Most of us go to our inboxes to read things like personal notes from our friends and family, invitations to birthday parties and weddings, notifications about our bank account balances, and messages from our bosses.
Of course there are also the marketing emails we didn’t sign up for, the sale announcements, the real estate spam. Sending email doesn’t cost much, so people use it to do obnoxious stuff sometimes. If you consider the lowest common denominator, the state of email is pretty bleak. But email isn’t a content type. It’s a medium. And many publishers use mass email as an ideal medium: a way to send messages directly to people who care.
An inbox is a personal space. People have more and more control over them these days, too, thanks to filters, security measures, folders, and tabs. They can keep their inboxes on lockdown, but by signing up for your newsletter, they’re saying, “Come on in; I want to hear from you.” Though your newsletter might have a smaller audience than your blog or website, you have your subscribers’ attention. It’s quite an honor to have someone give you their email address.
People are also in a different frame of mind when they’re checking email than when they’re reading news articles or blog posts. Writers who publish content in different places tend to use email in a way that complements that less critical, more open frame of mind.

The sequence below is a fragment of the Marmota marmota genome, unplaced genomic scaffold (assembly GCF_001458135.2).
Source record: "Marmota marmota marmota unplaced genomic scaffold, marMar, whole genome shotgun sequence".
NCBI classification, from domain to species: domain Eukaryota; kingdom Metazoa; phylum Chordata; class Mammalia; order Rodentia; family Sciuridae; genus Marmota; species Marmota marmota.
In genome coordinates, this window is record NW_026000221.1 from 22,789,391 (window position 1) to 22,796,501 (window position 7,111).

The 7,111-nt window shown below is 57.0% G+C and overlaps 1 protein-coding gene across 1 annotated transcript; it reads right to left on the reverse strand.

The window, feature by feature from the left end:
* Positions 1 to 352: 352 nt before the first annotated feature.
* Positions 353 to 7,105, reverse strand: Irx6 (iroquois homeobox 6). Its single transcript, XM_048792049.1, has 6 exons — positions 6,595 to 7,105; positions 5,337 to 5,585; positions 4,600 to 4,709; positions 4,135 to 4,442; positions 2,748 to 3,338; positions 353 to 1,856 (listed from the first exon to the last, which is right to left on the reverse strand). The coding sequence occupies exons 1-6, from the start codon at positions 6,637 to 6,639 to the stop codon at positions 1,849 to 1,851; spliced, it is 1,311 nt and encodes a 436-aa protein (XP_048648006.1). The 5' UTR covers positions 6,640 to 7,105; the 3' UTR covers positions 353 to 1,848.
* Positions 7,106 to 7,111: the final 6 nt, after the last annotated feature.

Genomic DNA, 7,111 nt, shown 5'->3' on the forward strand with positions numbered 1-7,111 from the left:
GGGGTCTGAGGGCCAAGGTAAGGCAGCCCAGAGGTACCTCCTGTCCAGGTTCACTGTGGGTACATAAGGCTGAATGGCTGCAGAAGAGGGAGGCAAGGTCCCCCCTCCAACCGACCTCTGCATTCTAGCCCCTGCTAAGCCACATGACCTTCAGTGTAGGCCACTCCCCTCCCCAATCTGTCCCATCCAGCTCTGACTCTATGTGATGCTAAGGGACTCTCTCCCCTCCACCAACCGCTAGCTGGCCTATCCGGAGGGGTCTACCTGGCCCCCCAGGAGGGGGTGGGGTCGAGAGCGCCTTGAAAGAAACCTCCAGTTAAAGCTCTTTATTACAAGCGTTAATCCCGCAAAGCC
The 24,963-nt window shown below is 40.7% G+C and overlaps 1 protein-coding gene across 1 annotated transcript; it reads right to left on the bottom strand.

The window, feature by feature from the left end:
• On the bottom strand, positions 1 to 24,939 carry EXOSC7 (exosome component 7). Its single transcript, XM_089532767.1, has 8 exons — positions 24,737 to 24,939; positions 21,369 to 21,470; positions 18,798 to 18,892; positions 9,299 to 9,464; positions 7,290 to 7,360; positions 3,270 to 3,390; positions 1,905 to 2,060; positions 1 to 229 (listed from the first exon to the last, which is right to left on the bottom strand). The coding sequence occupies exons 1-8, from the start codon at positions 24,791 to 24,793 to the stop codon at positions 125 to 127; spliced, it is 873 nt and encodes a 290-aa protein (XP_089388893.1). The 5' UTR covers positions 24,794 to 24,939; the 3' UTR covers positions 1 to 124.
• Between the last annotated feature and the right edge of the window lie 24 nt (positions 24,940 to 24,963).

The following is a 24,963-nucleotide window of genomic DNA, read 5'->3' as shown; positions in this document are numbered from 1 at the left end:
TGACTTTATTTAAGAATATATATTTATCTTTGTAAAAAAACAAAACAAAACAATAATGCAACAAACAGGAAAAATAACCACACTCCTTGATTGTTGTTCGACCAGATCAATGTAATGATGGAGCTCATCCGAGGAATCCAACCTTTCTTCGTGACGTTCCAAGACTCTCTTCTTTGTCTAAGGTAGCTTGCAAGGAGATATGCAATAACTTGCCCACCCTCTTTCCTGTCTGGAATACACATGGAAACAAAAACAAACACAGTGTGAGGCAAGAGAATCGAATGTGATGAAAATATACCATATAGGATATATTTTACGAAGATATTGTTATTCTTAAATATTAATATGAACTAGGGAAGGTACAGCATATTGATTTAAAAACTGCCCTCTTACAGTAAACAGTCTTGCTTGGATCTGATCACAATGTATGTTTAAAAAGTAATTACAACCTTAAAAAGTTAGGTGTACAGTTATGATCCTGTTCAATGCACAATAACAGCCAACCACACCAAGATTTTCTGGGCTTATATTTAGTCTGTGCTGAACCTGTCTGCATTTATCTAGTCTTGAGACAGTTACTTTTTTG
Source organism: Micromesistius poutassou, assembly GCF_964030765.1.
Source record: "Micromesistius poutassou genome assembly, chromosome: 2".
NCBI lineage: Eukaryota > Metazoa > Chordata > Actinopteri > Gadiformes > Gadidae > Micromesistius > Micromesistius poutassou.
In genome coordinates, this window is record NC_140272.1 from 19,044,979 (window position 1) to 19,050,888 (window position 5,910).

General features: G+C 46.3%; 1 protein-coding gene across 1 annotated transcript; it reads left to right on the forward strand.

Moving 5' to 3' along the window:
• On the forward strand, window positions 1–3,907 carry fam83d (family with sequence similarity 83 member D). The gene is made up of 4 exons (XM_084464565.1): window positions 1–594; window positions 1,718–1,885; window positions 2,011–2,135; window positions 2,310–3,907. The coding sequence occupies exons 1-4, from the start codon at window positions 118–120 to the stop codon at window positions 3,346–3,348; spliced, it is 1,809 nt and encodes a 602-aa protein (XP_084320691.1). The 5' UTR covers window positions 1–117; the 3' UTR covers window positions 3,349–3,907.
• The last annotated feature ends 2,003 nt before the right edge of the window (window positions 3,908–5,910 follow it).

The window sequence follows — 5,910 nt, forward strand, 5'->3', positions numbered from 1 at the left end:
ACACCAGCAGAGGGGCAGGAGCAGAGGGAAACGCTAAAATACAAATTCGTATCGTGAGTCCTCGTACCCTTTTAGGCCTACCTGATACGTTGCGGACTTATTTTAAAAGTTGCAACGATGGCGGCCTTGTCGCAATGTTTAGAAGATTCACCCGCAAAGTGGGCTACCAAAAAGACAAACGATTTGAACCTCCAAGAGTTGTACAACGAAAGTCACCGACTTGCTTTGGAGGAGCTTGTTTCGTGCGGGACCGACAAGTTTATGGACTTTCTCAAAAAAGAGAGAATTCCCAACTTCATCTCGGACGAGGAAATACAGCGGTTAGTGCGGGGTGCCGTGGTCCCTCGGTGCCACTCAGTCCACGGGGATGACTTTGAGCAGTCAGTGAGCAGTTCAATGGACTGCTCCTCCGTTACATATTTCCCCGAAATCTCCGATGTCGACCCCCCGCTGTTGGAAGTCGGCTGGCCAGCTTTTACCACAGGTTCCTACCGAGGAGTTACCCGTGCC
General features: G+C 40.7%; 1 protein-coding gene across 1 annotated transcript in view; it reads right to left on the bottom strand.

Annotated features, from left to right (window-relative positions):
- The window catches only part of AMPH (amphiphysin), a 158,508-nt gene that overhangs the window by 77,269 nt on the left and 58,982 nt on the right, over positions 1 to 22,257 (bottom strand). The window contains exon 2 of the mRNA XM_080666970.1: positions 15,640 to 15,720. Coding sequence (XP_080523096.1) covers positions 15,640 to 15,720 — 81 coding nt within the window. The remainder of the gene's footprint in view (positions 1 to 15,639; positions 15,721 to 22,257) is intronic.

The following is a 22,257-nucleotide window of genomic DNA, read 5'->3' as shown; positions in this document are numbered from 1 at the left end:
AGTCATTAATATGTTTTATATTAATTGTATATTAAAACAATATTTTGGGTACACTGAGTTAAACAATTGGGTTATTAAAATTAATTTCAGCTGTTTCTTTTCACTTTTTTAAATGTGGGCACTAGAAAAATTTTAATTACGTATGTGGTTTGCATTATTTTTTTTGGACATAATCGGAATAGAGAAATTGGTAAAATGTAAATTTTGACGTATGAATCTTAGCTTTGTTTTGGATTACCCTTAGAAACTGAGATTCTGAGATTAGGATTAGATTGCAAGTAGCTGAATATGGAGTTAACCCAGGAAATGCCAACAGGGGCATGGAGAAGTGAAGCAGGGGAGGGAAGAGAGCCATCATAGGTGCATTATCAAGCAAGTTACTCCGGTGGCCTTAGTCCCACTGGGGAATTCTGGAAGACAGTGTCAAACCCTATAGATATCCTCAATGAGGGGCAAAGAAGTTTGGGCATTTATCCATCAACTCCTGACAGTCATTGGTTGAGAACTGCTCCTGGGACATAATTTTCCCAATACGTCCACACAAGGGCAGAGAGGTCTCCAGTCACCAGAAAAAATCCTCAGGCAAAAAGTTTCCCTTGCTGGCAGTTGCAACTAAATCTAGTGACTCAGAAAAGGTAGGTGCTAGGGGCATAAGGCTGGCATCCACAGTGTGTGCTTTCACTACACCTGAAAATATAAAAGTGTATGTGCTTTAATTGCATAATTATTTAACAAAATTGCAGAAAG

A controlled environment
There’s comfort in writing to a known quantity of people. When you send an email newsletter, you know exactly how many people are going to receive it and even approximately when they’ll receive it. Email comes and goes, and that makes it a safe place to experiment with form.
Miranda July is in the middle of a 20-week email series called We Think Alone. Every week, she compiles and forwards emails from the outboxes of people like Kirsten Dunst, Lena Dunham, and Kareem Abdul-Jabbar. She provides a simple topic — something like “an email about money,” “an email you almost didn’t send,” or “a sad email.” Subscribers get weekly glimpses into the participants’ lives. The series humanizes these strangers and reminds us how much of ourselves lies inside of our own inboxes. July sends the newsletter as plain text, so the experience almost makes readers feel like the contributors sent the emails themselves. This kind of experiment wouldn’t have the same level of intimacy if it were published on a web page. The messages are context-dependent. The fact that they exist inside your inbox might be why they’re so fascinating.